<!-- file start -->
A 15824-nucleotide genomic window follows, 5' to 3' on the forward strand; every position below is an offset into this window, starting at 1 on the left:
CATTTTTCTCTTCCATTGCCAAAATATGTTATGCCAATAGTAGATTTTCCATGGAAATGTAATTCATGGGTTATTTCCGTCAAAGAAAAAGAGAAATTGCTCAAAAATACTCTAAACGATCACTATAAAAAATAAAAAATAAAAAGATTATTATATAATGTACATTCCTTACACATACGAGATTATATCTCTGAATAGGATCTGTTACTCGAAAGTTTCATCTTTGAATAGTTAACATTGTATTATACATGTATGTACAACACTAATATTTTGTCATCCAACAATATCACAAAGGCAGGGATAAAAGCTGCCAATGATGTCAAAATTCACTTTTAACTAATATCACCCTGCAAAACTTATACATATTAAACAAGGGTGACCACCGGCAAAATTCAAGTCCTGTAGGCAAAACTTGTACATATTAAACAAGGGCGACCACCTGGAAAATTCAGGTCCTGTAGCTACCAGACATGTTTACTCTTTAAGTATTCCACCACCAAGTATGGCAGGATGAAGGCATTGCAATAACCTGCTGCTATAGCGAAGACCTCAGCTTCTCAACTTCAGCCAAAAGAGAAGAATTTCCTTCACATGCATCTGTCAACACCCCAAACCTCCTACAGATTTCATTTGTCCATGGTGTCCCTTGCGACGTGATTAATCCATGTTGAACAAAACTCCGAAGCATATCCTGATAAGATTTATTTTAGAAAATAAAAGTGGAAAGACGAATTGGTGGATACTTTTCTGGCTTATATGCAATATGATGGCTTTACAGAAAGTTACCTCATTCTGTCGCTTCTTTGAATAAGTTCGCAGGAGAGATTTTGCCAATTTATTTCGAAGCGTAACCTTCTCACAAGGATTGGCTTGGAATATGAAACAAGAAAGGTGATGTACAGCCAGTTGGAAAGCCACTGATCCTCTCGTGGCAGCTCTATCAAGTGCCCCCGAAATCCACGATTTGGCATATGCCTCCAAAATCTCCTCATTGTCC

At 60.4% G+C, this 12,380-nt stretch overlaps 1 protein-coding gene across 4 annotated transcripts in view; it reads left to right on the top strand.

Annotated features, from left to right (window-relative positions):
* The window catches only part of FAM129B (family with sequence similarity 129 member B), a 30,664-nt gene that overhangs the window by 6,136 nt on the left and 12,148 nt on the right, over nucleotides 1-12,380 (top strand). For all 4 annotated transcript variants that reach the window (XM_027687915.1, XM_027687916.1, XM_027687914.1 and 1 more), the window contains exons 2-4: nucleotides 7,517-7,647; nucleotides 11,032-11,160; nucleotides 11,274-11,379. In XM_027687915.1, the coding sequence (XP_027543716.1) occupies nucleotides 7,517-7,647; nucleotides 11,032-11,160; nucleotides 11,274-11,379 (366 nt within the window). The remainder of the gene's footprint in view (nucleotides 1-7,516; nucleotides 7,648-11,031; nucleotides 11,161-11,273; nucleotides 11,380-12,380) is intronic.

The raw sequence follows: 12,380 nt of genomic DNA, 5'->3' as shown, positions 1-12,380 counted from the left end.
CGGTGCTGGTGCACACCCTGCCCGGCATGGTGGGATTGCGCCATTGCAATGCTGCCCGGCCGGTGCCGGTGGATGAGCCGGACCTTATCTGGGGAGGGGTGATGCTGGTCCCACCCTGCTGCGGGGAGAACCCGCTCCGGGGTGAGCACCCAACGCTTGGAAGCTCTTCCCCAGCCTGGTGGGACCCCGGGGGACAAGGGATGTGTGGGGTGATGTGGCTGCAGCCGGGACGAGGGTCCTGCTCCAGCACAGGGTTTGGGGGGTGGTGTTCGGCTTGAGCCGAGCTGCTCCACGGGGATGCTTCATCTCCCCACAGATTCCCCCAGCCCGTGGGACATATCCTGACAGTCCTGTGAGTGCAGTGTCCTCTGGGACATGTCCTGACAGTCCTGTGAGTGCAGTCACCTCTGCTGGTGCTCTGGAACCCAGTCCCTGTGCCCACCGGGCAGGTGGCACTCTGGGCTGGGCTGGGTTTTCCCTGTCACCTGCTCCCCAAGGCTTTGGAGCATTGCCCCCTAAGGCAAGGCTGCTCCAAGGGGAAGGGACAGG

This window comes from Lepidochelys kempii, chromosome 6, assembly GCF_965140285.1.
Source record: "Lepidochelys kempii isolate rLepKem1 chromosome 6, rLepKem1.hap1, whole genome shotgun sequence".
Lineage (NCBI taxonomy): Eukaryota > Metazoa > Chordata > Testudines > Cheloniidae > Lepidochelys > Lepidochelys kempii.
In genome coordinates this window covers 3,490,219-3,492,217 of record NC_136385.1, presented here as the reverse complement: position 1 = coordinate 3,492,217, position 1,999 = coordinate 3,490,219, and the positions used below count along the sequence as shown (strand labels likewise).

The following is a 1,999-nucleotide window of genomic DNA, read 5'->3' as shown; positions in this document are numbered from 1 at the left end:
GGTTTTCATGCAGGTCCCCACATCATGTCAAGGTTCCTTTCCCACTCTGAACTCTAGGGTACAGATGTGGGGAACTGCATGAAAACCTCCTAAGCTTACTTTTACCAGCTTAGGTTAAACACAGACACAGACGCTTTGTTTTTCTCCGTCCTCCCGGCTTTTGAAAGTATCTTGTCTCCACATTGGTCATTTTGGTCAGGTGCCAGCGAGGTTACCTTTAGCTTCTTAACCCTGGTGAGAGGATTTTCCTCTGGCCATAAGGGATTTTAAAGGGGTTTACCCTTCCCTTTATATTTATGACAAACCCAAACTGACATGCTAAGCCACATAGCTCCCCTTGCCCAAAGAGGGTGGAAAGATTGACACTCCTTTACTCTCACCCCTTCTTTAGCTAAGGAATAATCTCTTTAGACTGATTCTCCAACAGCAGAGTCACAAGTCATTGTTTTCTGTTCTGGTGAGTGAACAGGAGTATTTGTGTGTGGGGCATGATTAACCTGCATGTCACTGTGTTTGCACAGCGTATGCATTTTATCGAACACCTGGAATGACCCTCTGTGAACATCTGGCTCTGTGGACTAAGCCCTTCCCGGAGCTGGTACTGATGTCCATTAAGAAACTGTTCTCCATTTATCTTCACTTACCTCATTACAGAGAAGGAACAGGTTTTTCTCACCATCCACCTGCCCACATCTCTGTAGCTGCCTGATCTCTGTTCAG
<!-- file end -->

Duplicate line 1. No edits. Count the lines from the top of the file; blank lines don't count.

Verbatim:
A 15824-nucleotide genomic window follows, 5' to 3' on the forward strand; every position below is an offset into this window, starting at 1 on the left: